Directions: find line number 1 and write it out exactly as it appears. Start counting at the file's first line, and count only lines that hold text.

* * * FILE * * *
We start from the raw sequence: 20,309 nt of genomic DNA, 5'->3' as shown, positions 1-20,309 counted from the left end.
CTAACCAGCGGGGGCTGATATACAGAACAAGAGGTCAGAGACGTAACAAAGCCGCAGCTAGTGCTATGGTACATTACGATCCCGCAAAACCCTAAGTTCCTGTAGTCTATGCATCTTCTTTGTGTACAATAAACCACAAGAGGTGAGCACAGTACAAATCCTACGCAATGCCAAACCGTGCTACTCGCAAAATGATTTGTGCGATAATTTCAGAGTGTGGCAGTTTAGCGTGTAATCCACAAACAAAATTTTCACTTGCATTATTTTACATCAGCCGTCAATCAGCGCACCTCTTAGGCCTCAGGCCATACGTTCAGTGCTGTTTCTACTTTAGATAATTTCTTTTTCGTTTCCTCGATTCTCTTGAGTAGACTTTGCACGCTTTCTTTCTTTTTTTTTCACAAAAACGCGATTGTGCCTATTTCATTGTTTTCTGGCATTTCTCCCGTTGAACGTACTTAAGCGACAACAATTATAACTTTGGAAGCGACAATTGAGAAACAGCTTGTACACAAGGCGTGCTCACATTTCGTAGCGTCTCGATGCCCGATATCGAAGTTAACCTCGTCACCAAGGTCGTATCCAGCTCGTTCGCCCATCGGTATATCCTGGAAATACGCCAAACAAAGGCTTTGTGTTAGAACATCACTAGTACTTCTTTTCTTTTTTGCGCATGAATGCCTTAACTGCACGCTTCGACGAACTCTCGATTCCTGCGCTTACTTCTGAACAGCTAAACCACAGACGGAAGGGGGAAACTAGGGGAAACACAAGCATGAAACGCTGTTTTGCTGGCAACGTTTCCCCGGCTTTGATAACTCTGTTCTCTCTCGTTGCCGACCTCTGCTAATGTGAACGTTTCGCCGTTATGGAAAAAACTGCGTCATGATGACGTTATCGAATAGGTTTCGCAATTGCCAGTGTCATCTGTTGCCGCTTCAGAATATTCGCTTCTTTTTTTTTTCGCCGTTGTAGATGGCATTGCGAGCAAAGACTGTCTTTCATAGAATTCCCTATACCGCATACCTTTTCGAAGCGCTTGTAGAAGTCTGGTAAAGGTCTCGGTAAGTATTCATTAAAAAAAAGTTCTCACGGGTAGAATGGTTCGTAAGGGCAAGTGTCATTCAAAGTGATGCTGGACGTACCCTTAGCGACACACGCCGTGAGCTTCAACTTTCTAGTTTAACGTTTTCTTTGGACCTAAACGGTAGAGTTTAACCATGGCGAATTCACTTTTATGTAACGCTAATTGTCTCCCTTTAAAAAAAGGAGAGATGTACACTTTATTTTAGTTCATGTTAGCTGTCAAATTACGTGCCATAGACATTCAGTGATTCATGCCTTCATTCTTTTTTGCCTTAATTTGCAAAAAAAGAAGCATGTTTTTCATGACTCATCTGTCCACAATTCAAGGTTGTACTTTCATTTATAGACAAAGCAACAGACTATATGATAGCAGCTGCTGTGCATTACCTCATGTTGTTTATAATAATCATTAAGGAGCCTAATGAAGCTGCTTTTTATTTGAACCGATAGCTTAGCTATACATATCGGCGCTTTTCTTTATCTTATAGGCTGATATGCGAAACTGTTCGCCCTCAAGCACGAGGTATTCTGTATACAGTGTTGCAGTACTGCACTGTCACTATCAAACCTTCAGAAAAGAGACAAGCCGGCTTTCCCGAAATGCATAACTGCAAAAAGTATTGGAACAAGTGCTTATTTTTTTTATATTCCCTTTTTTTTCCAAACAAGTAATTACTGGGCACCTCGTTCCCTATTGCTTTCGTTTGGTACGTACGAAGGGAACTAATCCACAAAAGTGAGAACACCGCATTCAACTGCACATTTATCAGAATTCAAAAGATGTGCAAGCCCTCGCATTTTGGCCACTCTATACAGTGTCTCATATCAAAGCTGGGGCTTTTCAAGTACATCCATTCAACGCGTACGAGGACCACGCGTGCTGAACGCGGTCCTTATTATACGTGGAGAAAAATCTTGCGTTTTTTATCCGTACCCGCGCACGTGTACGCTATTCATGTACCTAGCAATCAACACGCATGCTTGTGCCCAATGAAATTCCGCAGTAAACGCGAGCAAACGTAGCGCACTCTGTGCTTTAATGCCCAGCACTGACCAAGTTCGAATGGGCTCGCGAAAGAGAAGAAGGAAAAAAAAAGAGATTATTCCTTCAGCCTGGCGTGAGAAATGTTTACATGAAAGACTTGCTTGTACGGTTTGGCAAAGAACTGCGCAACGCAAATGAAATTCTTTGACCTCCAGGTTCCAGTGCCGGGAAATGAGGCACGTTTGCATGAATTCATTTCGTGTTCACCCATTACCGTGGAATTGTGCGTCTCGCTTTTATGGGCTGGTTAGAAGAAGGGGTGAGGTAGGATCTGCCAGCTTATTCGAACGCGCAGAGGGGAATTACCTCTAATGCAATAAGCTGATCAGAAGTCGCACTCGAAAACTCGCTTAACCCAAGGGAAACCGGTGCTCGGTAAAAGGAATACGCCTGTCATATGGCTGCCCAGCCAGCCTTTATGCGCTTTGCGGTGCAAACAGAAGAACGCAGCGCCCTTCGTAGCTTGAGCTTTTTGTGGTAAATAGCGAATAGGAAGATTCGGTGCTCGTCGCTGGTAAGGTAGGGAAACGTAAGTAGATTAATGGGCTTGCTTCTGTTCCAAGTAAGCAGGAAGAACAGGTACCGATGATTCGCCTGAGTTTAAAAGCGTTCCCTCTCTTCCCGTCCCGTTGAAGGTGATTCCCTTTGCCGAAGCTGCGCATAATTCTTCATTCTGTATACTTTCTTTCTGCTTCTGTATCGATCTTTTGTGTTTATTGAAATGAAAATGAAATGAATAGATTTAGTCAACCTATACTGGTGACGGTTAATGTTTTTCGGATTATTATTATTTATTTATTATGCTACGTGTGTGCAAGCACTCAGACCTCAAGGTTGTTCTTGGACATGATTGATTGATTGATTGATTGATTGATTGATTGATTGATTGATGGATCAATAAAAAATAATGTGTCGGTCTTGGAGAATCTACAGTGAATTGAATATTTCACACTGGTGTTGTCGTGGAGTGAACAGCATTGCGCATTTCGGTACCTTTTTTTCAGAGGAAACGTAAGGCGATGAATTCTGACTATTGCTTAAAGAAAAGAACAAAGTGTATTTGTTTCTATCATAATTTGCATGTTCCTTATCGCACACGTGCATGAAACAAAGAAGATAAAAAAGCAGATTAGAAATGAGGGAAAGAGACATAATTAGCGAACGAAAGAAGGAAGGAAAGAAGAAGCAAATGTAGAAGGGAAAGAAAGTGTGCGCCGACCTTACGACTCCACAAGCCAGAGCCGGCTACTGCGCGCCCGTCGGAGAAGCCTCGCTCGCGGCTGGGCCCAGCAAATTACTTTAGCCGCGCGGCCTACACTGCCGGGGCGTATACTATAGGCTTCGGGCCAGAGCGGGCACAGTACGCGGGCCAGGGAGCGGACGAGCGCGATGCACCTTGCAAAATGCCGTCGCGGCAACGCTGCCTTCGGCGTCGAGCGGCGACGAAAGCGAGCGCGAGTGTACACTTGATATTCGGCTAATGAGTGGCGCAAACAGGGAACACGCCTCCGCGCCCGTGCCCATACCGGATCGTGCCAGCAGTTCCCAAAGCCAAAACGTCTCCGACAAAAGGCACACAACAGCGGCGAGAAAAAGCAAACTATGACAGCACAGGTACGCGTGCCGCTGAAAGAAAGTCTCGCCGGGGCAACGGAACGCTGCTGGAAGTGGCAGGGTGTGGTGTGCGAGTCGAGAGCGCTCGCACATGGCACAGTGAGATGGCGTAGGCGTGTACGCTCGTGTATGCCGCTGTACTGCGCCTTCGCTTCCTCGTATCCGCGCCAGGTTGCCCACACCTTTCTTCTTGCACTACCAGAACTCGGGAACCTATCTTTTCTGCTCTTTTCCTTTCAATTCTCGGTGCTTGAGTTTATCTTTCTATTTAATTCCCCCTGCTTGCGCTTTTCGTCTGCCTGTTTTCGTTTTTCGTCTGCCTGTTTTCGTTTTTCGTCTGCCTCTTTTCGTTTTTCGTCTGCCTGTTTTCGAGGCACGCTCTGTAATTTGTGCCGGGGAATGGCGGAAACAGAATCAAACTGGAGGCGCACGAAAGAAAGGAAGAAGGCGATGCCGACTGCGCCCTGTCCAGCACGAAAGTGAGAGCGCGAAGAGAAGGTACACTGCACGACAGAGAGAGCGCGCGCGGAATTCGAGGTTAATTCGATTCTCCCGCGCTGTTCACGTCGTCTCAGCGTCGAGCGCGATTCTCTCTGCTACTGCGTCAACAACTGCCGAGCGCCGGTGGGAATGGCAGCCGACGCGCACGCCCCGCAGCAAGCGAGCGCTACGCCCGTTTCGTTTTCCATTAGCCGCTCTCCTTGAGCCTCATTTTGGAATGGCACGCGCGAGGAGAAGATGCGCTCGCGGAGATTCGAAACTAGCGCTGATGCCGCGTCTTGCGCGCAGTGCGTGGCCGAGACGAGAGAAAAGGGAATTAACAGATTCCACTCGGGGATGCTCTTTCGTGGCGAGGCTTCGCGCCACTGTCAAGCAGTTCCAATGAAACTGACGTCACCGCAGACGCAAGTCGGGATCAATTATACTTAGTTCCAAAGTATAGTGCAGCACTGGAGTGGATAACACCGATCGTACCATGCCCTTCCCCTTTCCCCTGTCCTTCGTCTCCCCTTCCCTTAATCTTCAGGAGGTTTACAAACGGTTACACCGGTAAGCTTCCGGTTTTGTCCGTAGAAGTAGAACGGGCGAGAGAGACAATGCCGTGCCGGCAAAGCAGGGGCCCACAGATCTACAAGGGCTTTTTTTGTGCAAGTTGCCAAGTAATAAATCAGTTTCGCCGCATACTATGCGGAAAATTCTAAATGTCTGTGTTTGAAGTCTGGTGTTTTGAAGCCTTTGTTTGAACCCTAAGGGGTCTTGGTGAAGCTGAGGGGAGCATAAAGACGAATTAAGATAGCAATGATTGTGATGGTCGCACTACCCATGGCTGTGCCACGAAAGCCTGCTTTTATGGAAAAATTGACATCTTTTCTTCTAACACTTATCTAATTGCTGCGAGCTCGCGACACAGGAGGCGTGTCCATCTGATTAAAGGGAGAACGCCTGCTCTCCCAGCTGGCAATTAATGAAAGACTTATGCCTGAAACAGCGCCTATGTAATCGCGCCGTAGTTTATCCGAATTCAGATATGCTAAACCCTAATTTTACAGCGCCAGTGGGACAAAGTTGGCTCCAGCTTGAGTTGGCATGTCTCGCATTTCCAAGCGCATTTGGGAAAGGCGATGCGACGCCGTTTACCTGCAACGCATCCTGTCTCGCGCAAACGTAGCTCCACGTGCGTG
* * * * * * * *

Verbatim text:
We start from the raw sequence: 20,309 nt of genomic DNA, 5'->3' as shown, positions 1-20,309 counted from the left end.